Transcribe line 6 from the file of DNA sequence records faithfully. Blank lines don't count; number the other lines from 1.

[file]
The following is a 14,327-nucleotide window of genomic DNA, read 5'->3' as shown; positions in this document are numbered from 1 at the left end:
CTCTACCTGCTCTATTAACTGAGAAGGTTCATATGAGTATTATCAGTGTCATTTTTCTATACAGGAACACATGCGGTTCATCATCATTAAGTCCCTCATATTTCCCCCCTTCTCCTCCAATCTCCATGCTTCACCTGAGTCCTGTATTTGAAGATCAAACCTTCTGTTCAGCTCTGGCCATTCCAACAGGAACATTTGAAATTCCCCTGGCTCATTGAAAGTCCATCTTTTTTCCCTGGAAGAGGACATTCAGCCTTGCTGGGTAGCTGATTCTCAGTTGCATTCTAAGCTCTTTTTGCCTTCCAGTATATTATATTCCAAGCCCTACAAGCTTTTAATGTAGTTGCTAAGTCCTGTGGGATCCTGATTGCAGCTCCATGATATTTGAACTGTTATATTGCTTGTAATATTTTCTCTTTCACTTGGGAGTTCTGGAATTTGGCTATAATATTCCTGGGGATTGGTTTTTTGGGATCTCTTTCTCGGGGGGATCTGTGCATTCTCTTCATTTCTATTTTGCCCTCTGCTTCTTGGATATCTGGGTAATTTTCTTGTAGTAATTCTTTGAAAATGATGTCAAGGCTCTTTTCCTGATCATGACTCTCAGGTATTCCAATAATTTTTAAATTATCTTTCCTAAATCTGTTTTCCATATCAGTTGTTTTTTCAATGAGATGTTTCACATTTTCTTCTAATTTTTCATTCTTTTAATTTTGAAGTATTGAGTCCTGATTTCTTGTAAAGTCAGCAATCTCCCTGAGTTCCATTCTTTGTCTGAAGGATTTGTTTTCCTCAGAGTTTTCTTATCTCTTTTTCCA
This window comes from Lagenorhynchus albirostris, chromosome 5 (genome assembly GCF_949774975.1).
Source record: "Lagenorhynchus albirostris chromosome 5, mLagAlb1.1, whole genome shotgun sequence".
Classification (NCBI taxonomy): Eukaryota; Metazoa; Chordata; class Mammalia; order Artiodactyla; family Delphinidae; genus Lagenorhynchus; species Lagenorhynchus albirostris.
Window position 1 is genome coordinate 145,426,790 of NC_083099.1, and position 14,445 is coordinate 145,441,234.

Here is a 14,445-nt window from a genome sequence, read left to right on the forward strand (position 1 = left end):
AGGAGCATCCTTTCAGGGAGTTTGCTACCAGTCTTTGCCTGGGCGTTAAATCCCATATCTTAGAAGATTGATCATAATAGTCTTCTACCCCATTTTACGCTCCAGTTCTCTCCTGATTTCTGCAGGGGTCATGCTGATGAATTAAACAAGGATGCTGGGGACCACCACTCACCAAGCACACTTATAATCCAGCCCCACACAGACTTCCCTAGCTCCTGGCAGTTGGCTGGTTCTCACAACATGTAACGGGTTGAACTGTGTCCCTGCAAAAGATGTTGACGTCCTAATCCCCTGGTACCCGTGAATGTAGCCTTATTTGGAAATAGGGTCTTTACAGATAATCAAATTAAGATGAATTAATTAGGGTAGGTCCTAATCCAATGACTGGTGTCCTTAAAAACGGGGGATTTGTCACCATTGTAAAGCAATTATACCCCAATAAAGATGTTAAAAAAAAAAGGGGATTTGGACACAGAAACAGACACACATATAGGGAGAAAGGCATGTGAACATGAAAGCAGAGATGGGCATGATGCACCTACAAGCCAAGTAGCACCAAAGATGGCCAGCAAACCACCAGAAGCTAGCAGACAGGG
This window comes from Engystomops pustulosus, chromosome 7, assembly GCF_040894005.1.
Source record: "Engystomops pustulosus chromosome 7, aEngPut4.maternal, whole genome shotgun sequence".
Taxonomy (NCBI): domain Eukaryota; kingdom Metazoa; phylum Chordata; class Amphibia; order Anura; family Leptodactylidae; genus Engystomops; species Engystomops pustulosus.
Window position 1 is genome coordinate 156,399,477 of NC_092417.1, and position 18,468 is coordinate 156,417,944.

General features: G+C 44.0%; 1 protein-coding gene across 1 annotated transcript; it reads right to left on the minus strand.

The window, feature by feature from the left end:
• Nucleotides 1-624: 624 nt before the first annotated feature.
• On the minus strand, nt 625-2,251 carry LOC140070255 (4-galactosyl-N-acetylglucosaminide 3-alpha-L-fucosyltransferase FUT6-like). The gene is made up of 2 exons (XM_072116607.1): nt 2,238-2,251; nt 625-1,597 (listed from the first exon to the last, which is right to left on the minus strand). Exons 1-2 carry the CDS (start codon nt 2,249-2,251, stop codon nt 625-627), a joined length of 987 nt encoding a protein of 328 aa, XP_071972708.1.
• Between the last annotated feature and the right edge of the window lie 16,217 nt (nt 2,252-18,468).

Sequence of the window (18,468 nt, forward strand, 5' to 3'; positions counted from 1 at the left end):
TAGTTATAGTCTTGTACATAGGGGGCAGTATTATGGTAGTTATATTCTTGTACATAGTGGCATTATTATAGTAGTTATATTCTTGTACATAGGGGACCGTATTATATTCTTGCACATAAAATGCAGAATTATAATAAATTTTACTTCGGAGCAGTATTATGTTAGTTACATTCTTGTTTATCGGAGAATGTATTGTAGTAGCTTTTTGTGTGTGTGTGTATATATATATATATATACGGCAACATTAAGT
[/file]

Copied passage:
Window position 1 is genome coordinate 145,426,790 of NC_083099.1, and position 14,445 is coordinate 145,441,234.